Do we Go Nuclear or Stick to the Extended Family Unit?
7/23/2011 10:34:11 AM -
The huge negative socio-cultural influence that the West is having on contemporary Africans has quite extensively been discussed by concerned African analysts and educators. They rightly maintain that neo-colonialism is indirectly 'de-culturalizing' Africans by systematically stripping away our ancestral values, beliefs, lifestyle or heritage, and replacing them with western or the colonizers' culture and beliefs. Two of the negatively influenced African values that have not been given sufficient attention and which this article seeks to address are: the indigenous family structure and languages.
The extended family system has been the basic family structure in almost all African cultures since time immemorial. Even though the term is interpreted in different ways by different people, it is usually used in the African context to refer to families which extend well beyond the nuclear model, embracing grandparents, parents and their siblings, siblings and their children, wife and children, grandchildren, cousins and their children, grandnephews and grandnieces, and a number of other relatives referred to as distant relations. The extended family in brief, refers to people related either immediately or remotely by blood. The family is usually headed by one of its elderly members. This system makes it possible for many generations to live under the same roof in many African cultures. Collectivism thus becomes a key feature.
Unfortunately however, Africans' regular contact with the West is resulting in the breakdown of the extended family system within which the individual feels much more supported, protected, secured and loved; and where each serves as his or her brethren's keeper. The West portrays this indigenous African family structure as obsolete and having no place in modern or contemporary society. Once this belief is entrenched within the minds of some indigenous Africans, they are left with no other option than to forcefully assimilate into the western lifestyle. Those opposed to the extended family unit argue that it destroys individual privacy as family members easily meddle in the affairs of others, creates unnecessary quarrels and conflicts of opinions especially between the older generation and the younger generation (as the former imposes its beliefs on the latter), puts financial strain on the person who earns the most, etc.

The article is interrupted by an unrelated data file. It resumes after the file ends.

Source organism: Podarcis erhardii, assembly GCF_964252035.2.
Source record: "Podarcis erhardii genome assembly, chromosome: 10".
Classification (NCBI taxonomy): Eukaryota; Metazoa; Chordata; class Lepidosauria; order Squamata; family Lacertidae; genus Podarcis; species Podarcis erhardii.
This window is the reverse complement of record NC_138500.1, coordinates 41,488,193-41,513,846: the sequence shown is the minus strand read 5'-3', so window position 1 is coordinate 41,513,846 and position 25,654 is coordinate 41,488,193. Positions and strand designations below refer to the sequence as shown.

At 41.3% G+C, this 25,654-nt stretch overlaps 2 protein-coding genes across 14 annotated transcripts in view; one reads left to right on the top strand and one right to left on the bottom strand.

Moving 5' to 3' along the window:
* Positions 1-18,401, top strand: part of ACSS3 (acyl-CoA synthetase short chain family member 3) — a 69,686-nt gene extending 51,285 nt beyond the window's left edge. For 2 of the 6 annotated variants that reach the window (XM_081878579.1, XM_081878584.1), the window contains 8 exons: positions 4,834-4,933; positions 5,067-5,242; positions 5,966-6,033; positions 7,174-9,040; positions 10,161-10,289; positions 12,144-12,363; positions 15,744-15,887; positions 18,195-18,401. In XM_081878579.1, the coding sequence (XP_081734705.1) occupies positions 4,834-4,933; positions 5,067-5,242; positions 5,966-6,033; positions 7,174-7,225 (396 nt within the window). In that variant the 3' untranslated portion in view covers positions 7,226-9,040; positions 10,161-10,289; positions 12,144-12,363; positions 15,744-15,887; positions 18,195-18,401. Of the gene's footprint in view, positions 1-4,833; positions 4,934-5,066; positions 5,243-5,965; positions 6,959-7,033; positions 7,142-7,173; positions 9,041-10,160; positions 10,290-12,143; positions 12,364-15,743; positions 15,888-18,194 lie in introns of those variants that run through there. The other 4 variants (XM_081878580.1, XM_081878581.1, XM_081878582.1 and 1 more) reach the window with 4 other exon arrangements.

Today, many Africans especially those in urban communities and western countries, influenced by the western culture, are embracing the nuclear family system which only isolates them from most of their relations and exposes them to all sorts of hazards, temptations and vices. One may not realize the massive relevance of the extended family structure until they find themselves in the midst of societies that embrace the nuclear family unit, or they embark on ethnographic study of some western societies. Embracing the nuclear family system may of course relieve one of what they might call 'non-obligatory financial responsibilities'; however, one needs not struggle at all to establish some of the serious consequences of adopting this western way of life.